The emergency department (ED) serves as our society's medical safety-net, especially for those patients with critical illnesses. An accurate and reliable clinical prediction instrument applied to a broad range of seriously-ill ED patients to estimate mortality would be extremely useful. An instrument of this nature may also be used to compare quality of care, improve resource allocation, and select patients for aggressive hemodynamic monitoring and therapy. Currently, there is a paucity of effective tools used for predicting mortality in seriously-ill ED patients. The Mortality in Emergency Department Sepsis (MEDS) Score attempted to fill this gap, but has several limitations and thus does not effectively translate into clinical practice. The first hypothesis of the investigations proposed here is that ED patient and laboratory data will be used to derive a novel mortality risk score among patients admitted to the hospital with systemic inflammatory response syndrome (SIRS). The second hypothesis is that the resultant mortality risk score will stratify ED patients into distinct risk strata corresponding to increasing levels of mortality. The third hypothesis is that the resultant mortality risk score will be superior to the MEDS Score when applied to ED patients admitted to the hospital with SIRS. The fourth hypothesis is that the mortality risk score and its individual components will be highly reliable when applied by physicians.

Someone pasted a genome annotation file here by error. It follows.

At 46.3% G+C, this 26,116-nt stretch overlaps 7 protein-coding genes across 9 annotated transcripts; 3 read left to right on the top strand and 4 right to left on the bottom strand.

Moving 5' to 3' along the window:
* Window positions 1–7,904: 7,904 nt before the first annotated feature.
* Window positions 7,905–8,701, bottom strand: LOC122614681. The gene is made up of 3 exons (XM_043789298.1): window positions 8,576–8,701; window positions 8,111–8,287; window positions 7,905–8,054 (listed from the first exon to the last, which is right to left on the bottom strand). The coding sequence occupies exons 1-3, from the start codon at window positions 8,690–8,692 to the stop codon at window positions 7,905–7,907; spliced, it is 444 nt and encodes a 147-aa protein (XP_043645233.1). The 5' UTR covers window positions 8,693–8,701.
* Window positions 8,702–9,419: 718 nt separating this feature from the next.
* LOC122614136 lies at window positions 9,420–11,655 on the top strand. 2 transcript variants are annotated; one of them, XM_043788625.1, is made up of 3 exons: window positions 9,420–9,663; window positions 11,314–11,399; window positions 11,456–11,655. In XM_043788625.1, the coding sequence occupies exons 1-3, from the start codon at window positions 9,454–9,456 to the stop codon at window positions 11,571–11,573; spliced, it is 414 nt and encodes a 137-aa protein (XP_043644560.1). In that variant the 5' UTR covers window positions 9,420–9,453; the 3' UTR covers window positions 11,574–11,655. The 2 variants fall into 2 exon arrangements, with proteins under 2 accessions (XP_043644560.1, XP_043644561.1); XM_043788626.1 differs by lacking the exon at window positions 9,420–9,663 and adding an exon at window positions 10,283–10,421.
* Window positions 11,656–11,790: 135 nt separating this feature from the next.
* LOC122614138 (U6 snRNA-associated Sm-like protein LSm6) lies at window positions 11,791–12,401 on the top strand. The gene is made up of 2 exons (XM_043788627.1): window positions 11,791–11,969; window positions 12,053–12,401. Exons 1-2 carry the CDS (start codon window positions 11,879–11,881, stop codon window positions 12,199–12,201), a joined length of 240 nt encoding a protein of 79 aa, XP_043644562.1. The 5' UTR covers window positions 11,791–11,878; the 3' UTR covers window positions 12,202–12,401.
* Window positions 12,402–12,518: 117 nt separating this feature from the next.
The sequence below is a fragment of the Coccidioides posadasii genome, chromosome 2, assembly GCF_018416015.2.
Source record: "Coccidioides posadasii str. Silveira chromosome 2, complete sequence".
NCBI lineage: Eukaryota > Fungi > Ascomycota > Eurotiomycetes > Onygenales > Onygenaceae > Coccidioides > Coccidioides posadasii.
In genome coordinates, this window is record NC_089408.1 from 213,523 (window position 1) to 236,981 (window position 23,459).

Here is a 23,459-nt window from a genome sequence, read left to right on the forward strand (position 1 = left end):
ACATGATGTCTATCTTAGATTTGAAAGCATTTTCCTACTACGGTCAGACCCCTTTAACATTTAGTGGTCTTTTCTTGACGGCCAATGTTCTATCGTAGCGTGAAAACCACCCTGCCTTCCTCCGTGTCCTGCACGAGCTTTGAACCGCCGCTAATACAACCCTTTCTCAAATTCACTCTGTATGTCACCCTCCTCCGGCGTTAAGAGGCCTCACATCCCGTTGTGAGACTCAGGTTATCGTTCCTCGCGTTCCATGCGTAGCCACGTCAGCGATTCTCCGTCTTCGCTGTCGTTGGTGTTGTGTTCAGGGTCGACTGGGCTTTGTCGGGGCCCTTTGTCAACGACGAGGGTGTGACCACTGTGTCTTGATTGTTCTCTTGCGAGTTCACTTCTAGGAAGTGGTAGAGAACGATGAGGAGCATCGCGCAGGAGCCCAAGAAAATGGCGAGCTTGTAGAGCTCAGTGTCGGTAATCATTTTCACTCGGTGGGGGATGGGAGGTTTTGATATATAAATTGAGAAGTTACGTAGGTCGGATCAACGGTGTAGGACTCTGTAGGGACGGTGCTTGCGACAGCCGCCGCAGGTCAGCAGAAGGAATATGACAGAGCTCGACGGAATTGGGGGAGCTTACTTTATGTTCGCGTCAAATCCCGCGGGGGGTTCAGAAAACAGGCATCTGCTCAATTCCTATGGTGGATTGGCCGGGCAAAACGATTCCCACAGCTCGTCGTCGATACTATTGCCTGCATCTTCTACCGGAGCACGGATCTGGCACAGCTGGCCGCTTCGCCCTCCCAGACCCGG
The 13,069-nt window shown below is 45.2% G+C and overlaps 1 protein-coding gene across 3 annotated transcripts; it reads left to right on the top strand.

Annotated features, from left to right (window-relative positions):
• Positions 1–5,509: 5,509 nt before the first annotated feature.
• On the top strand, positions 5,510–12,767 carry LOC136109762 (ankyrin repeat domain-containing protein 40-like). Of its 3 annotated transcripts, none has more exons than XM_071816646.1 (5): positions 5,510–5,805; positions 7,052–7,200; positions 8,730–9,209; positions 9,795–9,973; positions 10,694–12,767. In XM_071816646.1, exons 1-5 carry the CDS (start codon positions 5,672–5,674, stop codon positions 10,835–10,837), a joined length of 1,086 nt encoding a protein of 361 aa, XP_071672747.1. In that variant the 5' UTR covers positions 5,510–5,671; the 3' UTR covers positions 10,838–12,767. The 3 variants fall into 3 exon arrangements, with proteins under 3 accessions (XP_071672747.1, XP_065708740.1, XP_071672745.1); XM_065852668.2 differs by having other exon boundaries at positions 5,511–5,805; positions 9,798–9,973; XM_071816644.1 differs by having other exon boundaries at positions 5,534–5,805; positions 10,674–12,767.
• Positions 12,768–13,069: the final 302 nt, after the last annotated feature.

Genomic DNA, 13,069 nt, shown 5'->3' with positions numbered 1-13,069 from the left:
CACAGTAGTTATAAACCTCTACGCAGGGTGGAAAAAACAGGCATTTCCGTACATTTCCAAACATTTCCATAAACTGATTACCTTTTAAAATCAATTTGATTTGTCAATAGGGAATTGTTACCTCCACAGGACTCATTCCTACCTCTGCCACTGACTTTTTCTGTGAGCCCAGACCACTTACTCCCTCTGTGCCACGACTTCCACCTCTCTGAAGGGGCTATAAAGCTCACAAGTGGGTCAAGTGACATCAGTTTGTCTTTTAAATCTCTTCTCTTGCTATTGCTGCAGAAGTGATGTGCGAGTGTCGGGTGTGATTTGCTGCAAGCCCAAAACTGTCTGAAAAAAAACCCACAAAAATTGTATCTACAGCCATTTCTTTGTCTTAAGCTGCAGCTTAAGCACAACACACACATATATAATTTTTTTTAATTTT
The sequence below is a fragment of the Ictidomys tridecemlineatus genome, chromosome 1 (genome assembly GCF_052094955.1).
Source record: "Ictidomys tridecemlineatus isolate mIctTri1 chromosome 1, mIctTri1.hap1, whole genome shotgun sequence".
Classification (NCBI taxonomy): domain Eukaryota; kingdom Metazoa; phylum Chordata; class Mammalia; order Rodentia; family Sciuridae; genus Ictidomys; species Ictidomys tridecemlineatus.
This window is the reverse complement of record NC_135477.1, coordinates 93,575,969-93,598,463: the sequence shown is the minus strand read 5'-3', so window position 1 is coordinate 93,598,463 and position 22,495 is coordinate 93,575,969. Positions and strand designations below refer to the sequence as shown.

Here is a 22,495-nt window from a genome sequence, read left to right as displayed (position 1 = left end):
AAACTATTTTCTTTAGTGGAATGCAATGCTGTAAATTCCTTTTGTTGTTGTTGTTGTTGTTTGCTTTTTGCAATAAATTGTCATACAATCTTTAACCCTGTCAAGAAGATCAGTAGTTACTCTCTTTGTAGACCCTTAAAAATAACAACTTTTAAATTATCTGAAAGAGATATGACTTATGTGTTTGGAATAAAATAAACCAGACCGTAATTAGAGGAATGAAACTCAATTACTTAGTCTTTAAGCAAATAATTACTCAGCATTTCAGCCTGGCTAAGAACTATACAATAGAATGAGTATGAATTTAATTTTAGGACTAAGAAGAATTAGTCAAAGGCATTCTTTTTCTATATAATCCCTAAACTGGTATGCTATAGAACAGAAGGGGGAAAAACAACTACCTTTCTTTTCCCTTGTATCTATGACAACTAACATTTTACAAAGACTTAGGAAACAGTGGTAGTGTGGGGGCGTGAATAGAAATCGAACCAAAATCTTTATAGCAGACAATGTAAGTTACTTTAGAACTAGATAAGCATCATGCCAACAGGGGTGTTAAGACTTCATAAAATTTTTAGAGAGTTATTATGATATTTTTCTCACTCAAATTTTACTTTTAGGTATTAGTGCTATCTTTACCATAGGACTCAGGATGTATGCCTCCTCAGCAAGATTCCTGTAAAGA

The Specific Aims therefore include: (1) performing a multi-center prospective ED cohort study to derive a mortality risk score using multivariable logistic regression analysis;(2) performing a multi-center prospective ED cohort study to validate the mortality risk score derived in Specific Aim 1 and to compare its performance with that of the MEDS Score in the same ED population;and (3) performing a multi-center prospective ED cohort study to assess the inter-rater reliability of the mortality risk score derived in Specific Aim 1.
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